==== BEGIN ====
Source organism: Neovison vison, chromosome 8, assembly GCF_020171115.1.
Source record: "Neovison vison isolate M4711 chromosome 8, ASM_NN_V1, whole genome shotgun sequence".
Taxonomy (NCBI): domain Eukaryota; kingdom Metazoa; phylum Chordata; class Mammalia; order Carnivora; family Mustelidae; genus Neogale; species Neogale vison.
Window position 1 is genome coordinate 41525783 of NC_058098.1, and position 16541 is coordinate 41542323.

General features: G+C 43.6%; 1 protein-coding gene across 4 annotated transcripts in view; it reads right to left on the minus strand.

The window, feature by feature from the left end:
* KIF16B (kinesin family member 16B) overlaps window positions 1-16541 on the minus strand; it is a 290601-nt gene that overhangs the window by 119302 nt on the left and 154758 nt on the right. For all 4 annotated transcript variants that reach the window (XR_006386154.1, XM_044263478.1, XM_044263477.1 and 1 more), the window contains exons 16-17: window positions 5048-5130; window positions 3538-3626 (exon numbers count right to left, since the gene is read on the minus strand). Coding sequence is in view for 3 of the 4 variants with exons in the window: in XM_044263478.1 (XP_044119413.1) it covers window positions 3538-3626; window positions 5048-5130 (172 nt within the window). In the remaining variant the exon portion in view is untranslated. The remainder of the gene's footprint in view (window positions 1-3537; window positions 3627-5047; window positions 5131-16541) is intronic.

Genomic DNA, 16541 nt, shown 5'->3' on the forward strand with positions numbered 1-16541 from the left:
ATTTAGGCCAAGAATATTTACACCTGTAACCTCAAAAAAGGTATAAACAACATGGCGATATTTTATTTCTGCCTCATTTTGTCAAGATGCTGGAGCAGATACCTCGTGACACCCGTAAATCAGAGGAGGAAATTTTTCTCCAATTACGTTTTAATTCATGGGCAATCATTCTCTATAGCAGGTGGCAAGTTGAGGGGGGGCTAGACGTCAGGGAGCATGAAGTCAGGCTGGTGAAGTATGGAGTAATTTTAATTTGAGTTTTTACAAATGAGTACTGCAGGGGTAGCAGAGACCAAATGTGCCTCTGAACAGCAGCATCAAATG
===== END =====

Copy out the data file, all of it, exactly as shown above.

Source organism: Neovison vison, chromosome 8, assembly GCF_020171115.1.
Source record: "Neovison vison isolate M4711 chromosome 8, ASM_NN_V1, whole genome shotgun sequence".
Taxonomy (NCBI): domain Eukaryota; kingdom Metazoa; phylum Chordata; class Mammalia; order Carnivora; family Mustelidae; genus Neogale; species Neogale vison.
Window position 1 is genome coordinate 41525783 of NC_058098.1, and position 16541 is coordinate 41542323.

General features: G+C 43.6%; 1 protein-coding gene across 4 annotated transcripts in view; it reads right to left on the minus strand.

The window, feature by feature from the left end:
* KIF16B (kinesin family member 16B) overlaps window positions 1-16541 on the minus strand; it is a 290601-nt gene that overhangs the window by 119302 nt on the left and 154758 nt on the right. For all 4 annotated transcript variants that reach the window (XR_006386154.1, XM_044263478.1, XM_044263477.1 and 1 more), the window contains exons 16-17: window positions 5048-5130; window positions 3538-3626 (exon numbers count right to left, since the gene is read on the minus strand). Coding sequence is in view for 3 of the 4 variants with exons in the window: in XM_044263478.1 (XP_044119413.1) it covers window positions 3538-3626; window positions 5048-5130 (172 nt within the window). In the remaining variant the exon portion in view is untranslated. The remainder of the gene's footprint in view (window positions 1-3537; window positions 3627-5047; window positions 5131-16541) is intronic.

Genomic DNA, 16541 nt, shown 5'->3' on the forward strand with positions numbered 1-16541 from the left:
ATTTAGGCCAAGAATATTTACACCTGTAACCTCAAAAAAGGTATAAACAACATGGCGATATTTTATTTCTGCCTCATTTTGTCAAGATGCTGGAGCAGATACCTCGTGACACCCGTAAATCAGAGGAGGAAATTTTTCTCCAATTACGTTTTAATTCATGGGCAATCATTCTCTATAGCAGGTGGCAAGTTGAGGGGGGGCTAGACGTCAGGGAGCATGAAGTCAGGCTGGTGAAGTATGGAGTAATTTTAATTTGAGTTTTTACAAATGAGTACTGCAGGGGTAGCAGAGACCAAATGTGCCTCTGAACAGCAGCATCAAATG